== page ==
The post pandemic workplace

As the Government asks us all to go back to work if we can, the 65% of British workers might take offense, as they have been working throughout the pandemic, just not in the office. Key workers were working anyway, albeit in challenging conditions. In June 2020, approx 25% were on furlough. What is being asked is for us to return to the physical location of work, the site, the office or other settings. The empty cities and office blocks is certaintly having a devestating impact on the economy, as retail, hospitality and tourism industries are in real danger of collapse. So what might the future look like in a post-pandemic world?


A hybrid  model maybe the new normal, not just for the short term. 75% of respondents to our linkedin survey said that they would actively look for roles in the future that would allow flexibility and choice around remote/onsite working. As an advovate of liberated teams focused on outcomes, grounded in trust, autonomy and freedom, this seems like the perfect answer. Businesses can reduce their office space, reducing operating costs and have greater access to talent, increased productivity and an increased employee experience. Everything #LeaderX wants. But is it all sunshine and roses?

While these potential benefits are  huge and very appealing, the data shows us that there is generally an uplift in productivity, it's actually alot harder to lead a liberated team long term than we think. Many companies, like Yahoo and HP Inc have trialled the hybrid approach and found some major issues that need to be considered before going down this route. I believe there is always a solution, we as leaders need to find the right one for us.


Potential problems 

01

Team breakdown

I know how hard it is to manage a team where some of your team are located on site, the others either remotley or on other sites. Those whon youn interact with more frequently with will naturally have greater insights into your thinking, collaborate more or even have more influence. It is easy to let two organisational cultures emerge, those who are "in" and those who are "out". The proximity and connected relationships dominate and team cohesion erodes. In creeps mistrust, politics, and competition for influence. Remote workers can feel isolated, disengaged and exlcuded (unintentionally). So teamwork, inclusion and connection must remain a strategic and cultural priority for a hybrid model to work. The sense of belonging, common purpose, and shared identity must be held sacred, invested in and a focus for all leaders. 


02

Developing your people

Now after 20 years of working, dai;ly interactions, shadowing and observing others, you have a lot of experience. This means you are more than capable of working autonomously at home. But take a moment to think how advanced your experience would be had you not had access to learn from others. Those people entering your business, or even entering work for the first time will not have the rich development experience of observing, listening, and being involved in day to day discussions of the open plan office or off the cuff meetings and chats.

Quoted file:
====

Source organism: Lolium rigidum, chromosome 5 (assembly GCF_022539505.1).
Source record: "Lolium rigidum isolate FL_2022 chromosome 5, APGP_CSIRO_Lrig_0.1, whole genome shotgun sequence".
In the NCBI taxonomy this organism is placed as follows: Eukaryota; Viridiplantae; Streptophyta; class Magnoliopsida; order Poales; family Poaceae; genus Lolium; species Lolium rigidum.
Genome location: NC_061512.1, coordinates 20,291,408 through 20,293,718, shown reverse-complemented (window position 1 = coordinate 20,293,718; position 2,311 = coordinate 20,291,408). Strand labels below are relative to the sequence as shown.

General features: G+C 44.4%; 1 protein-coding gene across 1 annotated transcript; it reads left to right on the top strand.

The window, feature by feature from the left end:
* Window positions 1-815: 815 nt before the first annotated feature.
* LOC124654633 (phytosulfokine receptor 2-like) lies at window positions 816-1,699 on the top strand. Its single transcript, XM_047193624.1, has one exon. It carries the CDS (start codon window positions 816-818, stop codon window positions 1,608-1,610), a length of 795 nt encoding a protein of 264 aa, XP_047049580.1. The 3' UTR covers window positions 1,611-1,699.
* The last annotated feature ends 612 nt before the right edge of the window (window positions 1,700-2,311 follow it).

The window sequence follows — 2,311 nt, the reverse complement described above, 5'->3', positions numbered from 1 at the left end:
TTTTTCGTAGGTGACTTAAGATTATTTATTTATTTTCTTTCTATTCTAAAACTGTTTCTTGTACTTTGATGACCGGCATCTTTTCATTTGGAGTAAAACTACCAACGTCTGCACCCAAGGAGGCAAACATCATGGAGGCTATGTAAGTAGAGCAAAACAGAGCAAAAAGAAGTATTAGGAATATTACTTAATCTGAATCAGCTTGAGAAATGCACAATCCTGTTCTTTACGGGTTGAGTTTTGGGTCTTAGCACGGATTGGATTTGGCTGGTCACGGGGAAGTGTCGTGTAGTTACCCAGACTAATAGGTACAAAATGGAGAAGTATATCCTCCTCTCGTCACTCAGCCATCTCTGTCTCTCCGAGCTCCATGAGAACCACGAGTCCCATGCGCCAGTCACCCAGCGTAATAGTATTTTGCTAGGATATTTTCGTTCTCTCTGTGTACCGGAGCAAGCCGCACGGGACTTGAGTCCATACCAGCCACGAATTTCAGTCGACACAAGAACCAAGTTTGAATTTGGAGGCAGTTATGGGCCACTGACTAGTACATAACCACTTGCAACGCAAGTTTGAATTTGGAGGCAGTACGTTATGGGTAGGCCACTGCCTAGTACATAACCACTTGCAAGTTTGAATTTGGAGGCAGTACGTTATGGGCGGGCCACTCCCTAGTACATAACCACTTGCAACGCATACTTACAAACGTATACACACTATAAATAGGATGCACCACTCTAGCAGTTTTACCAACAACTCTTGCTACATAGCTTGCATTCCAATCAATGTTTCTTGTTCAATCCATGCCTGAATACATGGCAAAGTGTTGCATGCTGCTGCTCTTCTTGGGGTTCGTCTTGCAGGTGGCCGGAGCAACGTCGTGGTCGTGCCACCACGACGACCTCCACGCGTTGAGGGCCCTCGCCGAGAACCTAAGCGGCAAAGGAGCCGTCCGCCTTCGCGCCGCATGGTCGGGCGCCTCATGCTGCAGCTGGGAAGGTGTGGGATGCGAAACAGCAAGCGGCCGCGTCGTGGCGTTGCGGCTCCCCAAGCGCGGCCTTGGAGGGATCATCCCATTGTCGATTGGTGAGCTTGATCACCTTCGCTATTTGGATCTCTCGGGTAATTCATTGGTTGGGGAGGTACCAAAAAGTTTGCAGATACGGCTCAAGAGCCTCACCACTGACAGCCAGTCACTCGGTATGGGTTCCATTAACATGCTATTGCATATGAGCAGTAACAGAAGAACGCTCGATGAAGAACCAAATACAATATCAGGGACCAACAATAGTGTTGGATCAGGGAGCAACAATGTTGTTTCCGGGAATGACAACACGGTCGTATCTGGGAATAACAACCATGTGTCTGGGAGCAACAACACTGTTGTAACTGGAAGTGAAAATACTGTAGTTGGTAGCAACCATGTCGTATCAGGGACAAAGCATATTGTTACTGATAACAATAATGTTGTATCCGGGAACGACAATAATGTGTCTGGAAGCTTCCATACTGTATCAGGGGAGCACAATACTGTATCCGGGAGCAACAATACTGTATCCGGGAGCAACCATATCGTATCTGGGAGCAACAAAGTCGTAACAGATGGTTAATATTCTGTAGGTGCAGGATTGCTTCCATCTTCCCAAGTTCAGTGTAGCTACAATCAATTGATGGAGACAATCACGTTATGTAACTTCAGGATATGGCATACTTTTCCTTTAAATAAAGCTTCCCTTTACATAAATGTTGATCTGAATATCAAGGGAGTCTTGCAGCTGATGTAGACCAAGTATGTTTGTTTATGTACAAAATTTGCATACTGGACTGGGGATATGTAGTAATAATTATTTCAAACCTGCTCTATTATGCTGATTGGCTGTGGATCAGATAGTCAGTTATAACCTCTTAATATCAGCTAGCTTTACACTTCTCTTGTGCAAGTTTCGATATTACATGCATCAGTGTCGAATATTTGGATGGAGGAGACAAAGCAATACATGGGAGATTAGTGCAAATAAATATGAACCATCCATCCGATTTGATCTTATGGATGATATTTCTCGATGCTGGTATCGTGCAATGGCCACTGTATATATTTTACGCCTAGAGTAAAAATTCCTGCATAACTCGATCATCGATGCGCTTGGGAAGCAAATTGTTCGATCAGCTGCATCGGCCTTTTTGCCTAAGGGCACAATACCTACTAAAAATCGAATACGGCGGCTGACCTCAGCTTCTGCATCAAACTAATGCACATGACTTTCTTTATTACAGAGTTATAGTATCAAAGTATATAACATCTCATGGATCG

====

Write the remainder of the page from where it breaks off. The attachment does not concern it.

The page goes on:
To develop your people in a hybrid model you need to focus on quality learning. Share insights, continue with face to face workshops, create peer to peer learning calls, invest in mentorship, invite them to calls to simply observe discussions, be a coach and make inclusion a priority. Look at how you can create collaborative learning spaces, online, in person. Sharepoints, google docs, apps and good old fashined phone calls add real diversity and depth to the learning experience. You need to think differently and invest in a new way of developing talent.


03

No connection

Isolation is real. It impacts mental health, perfomance and can have devesating long term effects on a person, and on a culture. Continue with your daily team huddles, your weekly meetings, but encourage you team members to connect on a more human level with each member of the team. Make it part of the behaviours and culture - one team approach. As soon as you can, start your face to face sessions, whether that's a monthly meeting, a quartely offsite development day or a six monthly strategy session. It is the moments we share, virtually and in person that builds connection, trust and collaboration. Make it your leadership priority to connect. Include others in finding the solutions - ask them what they need and don't assume. You must be present, and thus role model connection as a cultural norm.


Now is the time to rethink, reinvent and create a plan to design your organisation of the future. Get clear on what you want to keep and what you want to stop. Share your vision and be clear about your purpose.

You have a great opportunity to start afresh and build the organisation you had always dreamed about. You can build your legacy and allow a new shared culture to emerge. One where your people feel connected, engaged, empowered and included. You can create the psychological saftey so people are free to do their best work, feel a sense of belonging and become loyal advocates for your brand. Whether that is onsite, remotely or a mix - as an organistion you make a strategic choice.

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